West Virginia February 17, 2021
Nicknamed “Bloody Mingo,” The Dingess Tunnel In West Virginia Has A Shameful, Tragic History
West Virginia is brimming with goodness and beauty, but she also hides her share of shameful, dark secrets… including the terrible events that took place in decades past near the Dingess Tunnel in Mingo County.
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Tucked away in the remote mountains of southwestern West Virginia in Mingo County is the small community of Dingess.
It's so remote, in fact, that one of the only ways to reach it is through a mile-long, single lane tunnel.
Check before you enter to make sure you don't see any headlights coming toward you, because you don't want to meet another car somewhere in the middle of that long, narrow stretch of brick!
Dingess has a history dating back to the pioneer days, when it was named after pioneer settler William Anderson Dingess. But it also has coal and railroad history, too... and what history it is.
In days past, Dingess earned the reputation for being one of the most lawless spots in the land. Rumor has it that it wasn't uncommon for this small community to have a killing once a month.
From 1900 to 1972, at least 17 lawmen were killed in the area's Twelve Pole Creek region - shot to death while attempting to keep order.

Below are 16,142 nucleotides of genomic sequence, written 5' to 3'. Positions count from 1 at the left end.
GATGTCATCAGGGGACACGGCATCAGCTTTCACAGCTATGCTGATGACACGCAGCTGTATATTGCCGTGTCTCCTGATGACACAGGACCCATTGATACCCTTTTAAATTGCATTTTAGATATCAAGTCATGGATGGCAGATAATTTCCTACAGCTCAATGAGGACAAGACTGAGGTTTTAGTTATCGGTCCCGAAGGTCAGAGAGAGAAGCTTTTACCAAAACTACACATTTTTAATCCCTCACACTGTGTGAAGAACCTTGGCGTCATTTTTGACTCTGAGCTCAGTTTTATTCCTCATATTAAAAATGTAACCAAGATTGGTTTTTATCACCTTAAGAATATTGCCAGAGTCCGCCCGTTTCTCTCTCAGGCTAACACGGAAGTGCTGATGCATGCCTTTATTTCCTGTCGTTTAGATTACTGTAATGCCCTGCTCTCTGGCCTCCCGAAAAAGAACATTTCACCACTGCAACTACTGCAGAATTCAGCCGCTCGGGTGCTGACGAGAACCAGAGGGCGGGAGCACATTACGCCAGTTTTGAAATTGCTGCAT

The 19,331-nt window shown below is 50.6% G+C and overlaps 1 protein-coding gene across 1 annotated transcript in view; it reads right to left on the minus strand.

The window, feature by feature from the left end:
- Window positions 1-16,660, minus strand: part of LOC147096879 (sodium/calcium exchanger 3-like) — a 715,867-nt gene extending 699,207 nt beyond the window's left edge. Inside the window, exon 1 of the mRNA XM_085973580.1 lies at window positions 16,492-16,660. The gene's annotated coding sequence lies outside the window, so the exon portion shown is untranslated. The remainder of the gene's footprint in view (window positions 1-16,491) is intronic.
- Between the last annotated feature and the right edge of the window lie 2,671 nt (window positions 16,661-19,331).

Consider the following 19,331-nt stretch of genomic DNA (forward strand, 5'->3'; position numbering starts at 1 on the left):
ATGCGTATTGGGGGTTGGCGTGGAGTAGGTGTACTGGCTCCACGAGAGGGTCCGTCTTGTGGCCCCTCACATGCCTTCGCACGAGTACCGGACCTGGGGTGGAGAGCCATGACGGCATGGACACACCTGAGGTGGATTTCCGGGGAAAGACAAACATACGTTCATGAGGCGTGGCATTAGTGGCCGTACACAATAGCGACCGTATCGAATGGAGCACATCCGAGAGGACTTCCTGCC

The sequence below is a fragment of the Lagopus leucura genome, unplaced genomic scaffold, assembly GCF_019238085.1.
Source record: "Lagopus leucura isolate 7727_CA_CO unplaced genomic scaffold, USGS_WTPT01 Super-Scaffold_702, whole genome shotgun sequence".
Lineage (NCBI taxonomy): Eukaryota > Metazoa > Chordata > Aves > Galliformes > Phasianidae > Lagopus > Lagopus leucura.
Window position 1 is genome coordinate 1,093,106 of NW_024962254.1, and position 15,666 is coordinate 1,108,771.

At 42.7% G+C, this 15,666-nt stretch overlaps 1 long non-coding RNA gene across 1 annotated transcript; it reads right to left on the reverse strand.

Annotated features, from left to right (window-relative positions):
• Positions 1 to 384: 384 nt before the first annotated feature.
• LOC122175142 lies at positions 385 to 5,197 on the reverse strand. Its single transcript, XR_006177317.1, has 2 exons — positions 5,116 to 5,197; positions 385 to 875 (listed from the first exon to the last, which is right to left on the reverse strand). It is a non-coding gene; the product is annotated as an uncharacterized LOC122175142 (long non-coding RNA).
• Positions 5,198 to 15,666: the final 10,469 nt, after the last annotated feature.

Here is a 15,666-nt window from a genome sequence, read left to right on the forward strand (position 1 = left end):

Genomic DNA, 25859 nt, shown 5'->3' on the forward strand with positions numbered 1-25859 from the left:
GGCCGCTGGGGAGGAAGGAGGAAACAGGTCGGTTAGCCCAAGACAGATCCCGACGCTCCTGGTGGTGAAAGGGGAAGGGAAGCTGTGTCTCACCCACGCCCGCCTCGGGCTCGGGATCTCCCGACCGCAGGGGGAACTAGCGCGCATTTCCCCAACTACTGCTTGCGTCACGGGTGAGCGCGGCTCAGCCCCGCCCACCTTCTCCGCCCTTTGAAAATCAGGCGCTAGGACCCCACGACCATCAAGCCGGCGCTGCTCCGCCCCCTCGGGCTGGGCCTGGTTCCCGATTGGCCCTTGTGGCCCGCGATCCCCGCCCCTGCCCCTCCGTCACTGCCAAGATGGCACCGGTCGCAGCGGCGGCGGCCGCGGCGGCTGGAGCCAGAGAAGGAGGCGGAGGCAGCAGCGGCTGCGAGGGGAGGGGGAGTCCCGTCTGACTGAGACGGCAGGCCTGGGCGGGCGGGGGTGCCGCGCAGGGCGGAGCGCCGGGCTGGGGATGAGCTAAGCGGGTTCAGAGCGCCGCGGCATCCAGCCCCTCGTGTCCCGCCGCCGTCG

And to make this lawlessness doubly tragic, much of it was racially motivated. The secluded community was emphatic about not welcoming outsiders who came to work at the mine or the railroad.
According to the tales, African Americans and Chinese immigrants suffered the most, as they would often face hostile locals waiting at either end of the tunnel with guns, ready to shoot anyone who looked different than the homogenous local population. Or these outlaws would ambush trains and do the same with any "outsiders" among the passengers.
These crimes and more (including a train collision or two) still haunt the area and earned the tunnel its terrible nickname: "Bloody Mingo." If you ever head to Dingess to experience the tunnel for yourself, be ready for a thrill ride as you squeeze narrowly through this tunnel by car, but also be prepared for the weight of the events that happened here.
Have you driven through the Dingess Tunnel? Did you know the rumors and stories associated with its past? To learn more or get directions to the tunnel, visit the
Tug Valley Area Convention & Visitors Bureau website.
Dingess isn’t the only West Virginia tunnel with a less than respectable history. Here’s another:
Flinderation Tunnel, a haunted spot with a dark history. Address: Old N W Railroad Bed Rd, Dingess, WV 25671, USA